Failure to wear a seatbelt
Where a car occupant is not wearing a seatbelt in a frontal collision, the body will continue to travel forwards until its kinetic energy is transferred in an impact with another object. What this means in practice is the body will typically collide with the dashboard, steering wheel and/or windscreen. In most scenarios the body will hit the steering wheel before the head hits the windscreen.
The transfer of energy in this collision will be abrupt and typically cause life threatening injuries or death. It is not unusual for the body to be ejected through the windscreen.
Rear end collisions
Rear-end collisions are the most common accident type on Australian roads, and are caused by drivers observing inappropriate following distances. However, they do send tens of thousands of people to casualty wards every year, predominantly with neck injuries.
Occupants of the car being struck
In a rear end collision the occupants of the vehicle being struck experience the transfer of energy as being abruptly forced backwards. In most cases the car seat will absorb much of the energy of the impact as the body is forced backwards. Unfortunately one of the most vulnerable body parts remains exposed in this scenario, as the head will typically snap backwards at great force.
Needless to say this causes a variety of injuries to the back and neck including:
- tearing of spinal ligaments, tendons or muscles
- disc herniation, where the padding between neck or back vertebra are squeezed out of their protective sheathes and onto the spinal chord
- fractures of the cervical vertebra, commonly called a broken neck
- fractures of the back vertebra, which can result in paralysis
- concussion or traumatic brain injury, caused by the impact of the head with the headrest.
Rear end collisions with heavy vehicles
Where the vehicle colliding from the rear impacts a heavy vehicle with high ground clearance, such as a truck, these accidents can be deadly at low speeds.
This is because the car impacting from the rear can slide into the space between the road and the leading vehicle’s chassis, leaving only the car’s windscreen columns to protect its occupants. These are not designed to do this, and will usually be sheared off, leaving car occupants heads and upper bodies exposed to direct impact with the heavy vehicle’s chassis.
Side collisions, such as T-bone collisions, can be lethal at even low speeds. The reasons for this are simple. When a vehicle impacts you from the side, your car doors and their supporting columns are the only parts of the car’s structure available to absorb the force of the impact and prevent the other car from intruding into the cabin.
The ability of these structures to absorb an impact and prevent the cabin being crushed inwards is relatively limited, which means even low speed side impacts can result in:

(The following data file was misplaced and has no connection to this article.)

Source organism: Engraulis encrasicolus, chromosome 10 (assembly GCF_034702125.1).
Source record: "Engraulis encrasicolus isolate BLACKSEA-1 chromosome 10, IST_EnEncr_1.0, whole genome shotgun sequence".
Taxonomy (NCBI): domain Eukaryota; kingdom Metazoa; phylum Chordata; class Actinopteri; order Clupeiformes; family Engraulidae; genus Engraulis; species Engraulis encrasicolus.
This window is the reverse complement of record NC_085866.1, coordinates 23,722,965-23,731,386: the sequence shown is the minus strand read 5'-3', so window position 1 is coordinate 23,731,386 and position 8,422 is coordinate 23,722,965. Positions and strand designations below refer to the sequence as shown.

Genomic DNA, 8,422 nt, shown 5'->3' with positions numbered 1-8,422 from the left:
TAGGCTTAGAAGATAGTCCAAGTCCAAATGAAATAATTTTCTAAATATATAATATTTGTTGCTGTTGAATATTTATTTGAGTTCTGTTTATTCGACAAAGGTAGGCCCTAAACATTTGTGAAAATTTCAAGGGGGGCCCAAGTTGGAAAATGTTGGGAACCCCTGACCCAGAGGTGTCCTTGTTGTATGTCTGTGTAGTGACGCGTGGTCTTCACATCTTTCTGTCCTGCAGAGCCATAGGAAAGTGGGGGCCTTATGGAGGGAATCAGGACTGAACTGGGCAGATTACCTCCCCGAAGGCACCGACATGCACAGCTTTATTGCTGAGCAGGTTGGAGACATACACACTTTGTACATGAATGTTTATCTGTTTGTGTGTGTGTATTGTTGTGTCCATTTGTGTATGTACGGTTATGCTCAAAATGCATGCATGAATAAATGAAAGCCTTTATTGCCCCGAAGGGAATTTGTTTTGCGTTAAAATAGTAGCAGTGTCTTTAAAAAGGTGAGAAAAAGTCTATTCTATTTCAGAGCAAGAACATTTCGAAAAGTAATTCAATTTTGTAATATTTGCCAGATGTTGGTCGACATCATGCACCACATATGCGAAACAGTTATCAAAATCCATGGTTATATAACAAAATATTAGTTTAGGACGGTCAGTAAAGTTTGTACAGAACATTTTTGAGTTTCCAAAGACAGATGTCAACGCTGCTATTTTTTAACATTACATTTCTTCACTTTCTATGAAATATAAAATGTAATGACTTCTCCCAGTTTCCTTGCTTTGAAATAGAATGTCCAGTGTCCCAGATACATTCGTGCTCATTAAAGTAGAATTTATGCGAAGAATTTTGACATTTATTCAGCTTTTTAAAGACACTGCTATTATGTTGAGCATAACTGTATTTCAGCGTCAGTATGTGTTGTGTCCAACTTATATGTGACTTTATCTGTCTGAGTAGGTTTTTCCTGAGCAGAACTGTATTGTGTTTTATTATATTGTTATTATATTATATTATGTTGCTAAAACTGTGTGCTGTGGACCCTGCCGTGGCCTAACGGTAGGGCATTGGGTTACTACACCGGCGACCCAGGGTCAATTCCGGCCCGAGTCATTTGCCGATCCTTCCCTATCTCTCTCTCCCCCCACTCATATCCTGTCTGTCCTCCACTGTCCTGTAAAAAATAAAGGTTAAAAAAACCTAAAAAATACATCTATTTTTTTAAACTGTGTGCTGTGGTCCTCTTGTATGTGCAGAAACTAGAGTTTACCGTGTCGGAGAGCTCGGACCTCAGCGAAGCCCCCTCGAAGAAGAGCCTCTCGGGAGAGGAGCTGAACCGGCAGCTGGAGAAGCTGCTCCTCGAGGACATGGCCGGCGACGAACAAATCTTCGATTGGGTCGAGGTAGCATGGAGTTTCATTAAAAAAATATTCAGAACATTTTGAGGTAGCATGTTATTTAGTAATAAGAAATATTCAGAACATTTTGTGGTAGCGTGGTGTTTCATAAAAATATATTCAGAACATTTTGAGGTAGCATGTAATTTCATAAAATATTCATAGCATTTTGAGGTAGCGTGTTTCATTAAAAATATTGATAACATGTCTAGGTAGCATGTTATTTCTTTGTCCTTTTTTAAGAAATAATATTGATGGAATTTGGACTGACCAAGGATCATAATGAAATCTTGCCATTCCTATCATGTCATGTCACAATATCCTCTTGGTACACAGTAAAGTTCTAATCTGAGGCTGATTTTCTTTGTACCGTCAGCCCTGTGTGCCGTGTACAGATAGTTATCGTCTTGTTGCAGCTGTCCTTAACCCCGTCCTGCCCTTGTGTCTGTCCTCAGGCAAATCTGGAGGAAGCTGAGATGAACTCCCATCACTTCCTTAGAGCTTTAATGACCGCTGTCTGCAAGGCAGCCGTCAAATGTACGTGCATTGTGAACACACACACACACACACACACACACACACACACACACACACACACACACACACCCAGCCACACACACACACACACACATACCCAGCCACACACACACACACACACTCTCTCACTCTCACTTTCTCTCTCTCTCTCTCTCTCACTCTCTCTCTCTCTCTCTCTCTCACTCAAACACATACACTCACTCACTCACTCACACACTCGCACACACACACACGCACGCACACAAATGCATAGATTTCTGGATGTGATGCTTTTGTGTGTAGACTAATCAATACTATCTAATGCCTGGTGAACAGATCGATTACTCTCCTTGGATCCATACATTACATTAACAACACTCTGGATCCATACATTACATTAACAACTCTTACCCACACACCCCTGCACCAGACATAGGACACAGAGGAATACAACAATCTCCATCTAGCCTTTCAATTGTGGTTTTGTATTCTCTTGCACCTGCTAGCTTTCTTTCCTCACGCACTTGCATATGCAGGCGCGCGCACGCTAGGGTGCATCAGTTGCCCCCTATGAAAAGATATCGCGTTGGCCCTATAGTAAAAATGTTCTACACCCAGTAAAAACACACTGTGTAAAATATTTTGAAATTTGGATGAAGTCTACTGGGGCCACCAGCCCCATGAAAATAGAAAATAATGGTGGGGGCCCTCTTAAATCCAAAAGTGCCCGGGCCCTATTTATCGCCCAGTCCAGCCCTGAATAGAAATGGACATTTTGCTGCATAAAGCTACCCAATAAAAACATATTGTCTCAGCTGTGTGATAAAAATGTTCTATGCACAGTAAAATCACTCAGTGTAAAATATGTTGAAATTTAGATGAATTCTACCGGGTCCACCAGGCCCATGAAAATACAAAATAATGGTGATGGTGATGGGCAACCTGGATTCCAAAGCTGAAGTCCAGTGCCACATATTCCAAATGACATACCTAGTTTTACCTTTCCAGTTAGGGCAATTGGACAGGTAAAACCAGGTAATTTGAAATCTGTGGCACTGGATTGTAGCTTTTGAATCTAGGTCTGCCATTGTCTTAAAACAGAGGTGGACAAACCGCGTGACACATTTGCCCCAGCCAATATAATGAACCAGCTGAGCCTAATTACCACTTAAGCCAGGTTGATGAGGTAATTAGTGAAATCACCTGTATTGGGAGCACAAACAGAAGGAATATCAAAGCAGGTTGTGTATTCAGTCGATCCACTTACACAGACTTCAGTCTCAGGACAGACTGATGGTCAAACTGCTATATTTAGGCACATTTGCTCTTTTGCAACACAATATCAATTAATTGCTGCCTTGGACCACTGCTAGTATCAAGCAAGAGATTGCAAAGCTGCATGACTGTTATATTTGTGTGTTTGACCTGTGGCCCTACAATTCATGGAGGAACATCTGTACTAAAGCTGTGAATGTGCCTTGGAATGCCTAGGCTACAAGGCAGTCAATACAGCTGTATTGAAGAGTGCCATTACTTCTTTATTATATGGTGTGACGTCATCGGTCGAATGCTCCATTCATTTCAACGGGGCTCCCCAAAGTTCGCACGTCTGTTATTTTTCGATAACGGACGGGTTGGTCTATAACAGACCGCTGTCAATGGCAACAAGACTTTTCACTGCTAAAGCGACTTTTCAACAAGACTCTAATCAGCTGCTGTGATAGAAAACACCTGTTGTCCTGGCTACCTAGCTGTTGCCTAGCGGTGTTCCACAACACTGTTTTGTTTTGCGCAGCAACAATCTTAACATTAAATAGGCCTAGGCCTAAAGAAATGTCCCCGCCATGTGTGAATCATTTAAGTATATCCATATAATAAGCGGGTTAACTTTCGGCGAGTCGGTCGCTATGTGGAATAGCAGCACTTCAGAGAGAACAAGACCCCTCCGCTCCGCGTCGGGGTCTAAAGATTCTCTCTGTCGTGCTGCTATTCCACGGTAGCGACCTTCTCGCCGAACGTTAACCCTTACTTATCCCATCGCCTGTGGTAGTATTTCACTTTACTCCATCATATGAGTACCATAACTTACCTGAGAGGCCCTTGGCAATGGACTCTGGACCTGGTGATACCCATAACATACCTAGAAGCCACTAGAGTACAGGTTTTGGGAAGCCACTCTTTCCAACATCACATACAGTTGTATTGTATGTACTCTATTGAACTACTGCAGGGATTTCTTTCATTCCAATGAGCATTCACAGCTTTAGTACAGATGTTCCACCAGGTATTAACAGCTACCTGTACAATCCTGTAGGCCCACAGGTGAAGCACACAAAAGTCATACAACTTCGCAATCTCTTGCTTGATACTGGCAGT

- crushing of the occupant on the side of the impact, with severe injuries to the thorax, pelvis and upper body. The forces here will typically be strong enough to cause damage to internal organs, as well as breaking bones
- neck and spinal injuries to the occupants on the other side of the car, whose heads and necks will be suddenly whipped in the direction of the impact without any side head restraint to arrest this motion
- head injuries to occupants on both sides of the car, created by the sudden sideways motion of the head at the moment of impact and again as the vehicle comes to a stop. These will be particularly severe if there are no side or curtain airbags to prevent their heads from striking a window or window column.
While rollover accidents are not as common as other kinds of accidents, a far higher proportion of them are fatal. This type of accident bypasses the majority of a car’s safety features, and even your seatbelt may not keep you in your seat during a rollover. In addition few cars are equipped rollover bars that will prevent the car’s roof collapsing inwards onto the car occupants.
During a rollover accident the motion of the vehicle is also likely to cause multiple impacts between the body and other parts of the car as well as airborne debris. Occupants may be ejected from the vehicle entirely by the force of the accident.
It is therefore unsurprising to find that rollover accidents cause a wide variety of serious injuries, including:
- severe head injuries created by multiple impacts of the head with the roof, windows and window support columns, other parts of the car interior and the road surface itself
- severe neck and spinal injuries caused by the whipping motion of the neck as it responds to the car rolling
- broken bones and internal injuries
- severe cuts or dismemberment caused by pieces of torn metal.
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*Information obtained from: https://ubicar.com.au/